The communications watchdog has formally warned Optus over its poor handling of an IT error which caused more than 237,000 customers to be billed for a voicemail transcription service they didn’t request.
The error, which dated back to April 2009, was discovered in July 2012 and not resolved until September, even though Optus began receiving complaints from at least October 2011 “and most likely even earlier”, an Australian Communications and Media Authority report says.
ACMA said Optus’s sluggishness in identifying and resolving the issue contravened the telco industry’s consumer protection code.
The error caused the telco to accidentally charge postpaid mobile and small business customers for a service called SurePage – a voicemail alternative which diverts unanswered calls to an operator, who relays a message via SMS.
According to Optus’s website, users are charged $1.20 each time the operator takes a call.
The telco went public with the error in October, issuing a public apology and pledging to refund about the $8.8 million it accrued as a result.
About 30,000 customers will receive refunds of more than $100 and a further 30,000 will be refunded between $50 and $100.The remaining 175,000 will receive refunds below $50.
An Optus representative said on Thursday the majority of affected customers have already received compensation, with the remainder scheduled to receive it by the end of March.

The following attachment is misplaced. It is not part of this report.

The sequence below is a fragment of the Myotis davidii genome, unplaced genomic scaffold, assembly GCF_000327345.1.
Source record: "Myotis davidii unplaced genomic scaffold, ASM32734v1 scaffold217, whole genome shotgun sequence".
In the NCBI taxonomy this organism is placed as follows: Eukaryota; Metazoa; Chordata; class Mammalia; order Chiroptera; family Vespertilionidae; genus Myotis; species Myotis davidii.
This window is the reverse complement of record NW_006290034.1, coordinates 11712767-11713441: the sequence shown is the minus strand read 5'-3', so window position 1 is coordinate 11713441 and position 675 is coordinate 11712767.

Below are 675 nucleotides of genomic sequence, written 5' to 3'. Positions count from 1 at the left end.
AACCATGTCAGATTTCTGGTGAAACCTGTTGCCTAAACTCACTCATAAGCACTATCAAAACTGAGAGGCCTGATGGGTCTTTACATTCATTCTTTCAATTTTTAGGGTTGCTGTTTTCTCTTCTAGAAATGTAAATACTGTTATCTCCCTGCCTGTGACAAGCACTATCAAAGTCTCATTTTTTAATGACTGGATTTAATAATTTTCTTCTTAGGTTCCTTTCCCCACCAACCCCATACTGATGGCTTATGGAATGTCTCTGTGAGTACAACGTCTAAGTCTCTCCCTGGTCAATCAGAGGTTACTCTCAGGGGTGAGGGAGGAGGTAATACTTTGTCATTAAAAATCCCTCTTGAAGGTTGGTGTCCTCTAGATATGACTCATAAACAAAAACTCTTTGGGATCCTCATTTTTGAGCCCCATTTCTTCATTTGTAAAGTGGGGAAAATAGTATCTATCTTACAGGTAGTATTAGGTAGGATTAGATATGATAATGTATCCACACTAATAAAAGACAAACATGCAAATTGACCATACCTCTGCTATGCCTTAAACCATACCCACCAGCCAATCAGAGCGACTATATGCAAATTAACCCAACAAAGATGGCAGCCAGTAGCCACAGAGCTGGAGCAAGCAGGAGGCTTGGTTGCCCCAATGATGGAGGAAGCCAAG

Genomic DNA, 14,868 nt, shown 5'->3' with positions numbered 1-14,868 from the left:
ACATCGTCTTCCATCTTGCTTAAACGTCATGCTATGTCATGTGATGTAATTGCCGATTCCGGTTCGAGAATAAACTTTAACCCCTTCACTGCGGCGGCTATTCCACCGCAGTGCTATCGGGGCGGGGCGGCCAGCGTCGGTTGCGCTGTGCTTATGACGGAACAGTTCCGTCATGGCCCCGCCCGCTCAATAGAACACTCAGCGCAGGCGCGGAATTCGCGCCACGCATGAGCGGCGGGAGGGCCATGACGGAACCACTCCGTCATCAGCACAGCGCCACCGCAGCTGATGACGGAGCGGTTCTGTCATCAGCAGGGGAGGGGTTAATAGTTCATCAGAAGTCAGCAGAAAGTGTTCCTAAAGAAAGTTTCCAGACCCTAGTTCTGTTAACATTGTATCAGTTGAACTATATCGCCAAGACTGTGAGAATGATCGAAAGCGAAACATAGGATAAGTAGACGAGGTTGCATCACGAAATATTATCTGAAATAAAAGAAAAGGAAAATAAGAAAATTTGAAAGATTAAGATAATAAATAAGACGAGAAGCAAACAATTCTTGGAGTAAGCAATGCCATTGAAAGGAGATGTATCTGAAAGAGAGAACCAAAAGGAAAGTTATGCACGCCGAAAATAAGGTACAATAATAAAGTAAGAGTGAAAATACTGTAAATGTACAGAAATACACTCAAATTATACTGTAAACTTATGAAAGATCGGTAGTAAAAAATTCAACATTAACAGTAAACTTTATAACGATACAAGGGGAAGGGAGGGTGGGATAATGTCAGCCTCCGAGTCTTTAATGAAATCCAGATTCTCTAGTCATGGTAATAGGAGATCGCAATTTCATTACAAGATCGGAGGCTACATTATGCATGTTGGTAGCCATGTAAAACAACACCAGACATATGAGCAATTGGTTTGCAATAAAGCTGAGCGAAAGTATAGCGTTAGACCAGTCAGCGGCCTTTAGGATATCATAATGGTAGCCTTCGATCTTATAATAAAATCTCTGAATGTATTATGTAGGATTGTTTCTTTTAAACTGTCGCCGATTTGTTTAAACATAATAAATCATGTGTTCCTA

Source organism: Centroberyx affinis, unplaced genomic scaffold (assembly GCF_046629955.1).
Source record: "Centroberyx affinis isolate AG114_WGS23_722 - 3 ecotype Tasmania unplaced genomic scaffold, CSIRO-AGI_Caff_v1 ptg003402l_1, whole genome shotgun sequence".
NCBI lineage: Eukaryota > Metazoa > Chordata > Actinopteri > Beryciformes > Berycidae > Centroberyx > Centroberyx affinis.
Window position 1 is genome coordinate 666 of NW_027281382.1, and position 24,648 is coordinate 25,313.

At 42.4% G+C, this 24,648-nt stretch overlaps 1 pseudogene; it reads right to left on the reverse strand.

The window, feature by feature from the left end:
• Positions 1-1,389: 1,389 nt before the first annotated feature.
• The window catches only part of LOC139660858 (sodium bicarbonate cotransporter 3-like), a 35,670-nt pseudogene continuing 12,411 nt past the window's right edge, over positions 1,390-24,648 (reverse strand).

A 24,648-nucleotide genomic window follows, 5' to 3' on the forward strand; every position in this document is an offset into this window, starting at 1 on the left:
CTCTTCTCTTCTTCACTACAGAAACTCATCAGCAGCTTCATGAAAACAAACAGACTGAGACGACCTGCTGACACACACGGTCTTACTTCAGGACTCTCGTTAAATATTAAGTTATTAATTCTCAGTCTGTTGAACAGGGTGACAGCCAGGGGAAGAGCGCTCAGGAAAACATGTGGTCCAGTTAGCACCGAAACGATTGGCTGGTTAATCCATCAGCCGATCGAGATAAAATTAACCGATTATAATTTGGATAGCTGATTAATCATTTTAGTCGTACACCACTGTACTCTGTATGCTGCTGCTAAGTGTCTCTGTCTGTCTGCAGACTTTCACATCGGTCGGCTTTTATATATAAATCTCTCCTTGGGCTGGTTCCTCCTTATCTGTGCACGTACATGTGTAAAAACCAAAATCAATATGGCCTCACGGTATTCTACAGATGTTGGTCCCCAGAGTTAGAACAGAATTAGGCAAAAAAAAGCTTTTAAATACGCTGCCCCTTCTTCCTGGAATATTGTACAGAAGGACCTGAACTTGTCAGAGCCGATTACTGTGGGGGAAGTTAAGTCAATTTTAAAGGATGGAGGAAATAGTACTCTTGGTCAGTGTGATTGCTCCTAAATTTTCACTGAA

According to ACMA’s report, 2600 customers were overcharged up to July 2011.
Complaints accelerated thereafter, with an additional 235,000 up to 30 September 2012, when the glitch was fixed.
ACMA Chairman Chris Chapman praised Optus’s “constructive engagement” with the investigation and the proactive move to compensate affected customers.
The decision to issue a formal warning is in line with action taken against Telstra in September when it was found to have incorrectly billed international data roaming customers.
Teresa Corbin, chief of the Australian Communications Consumer Action Network, urged any Optus customers who believe they were overcharged but haven’t been contacted to get in touch with Optus.
She said ACCAN research had found that about one in five customers receive unexpected charges, about half of whom do nothing about it.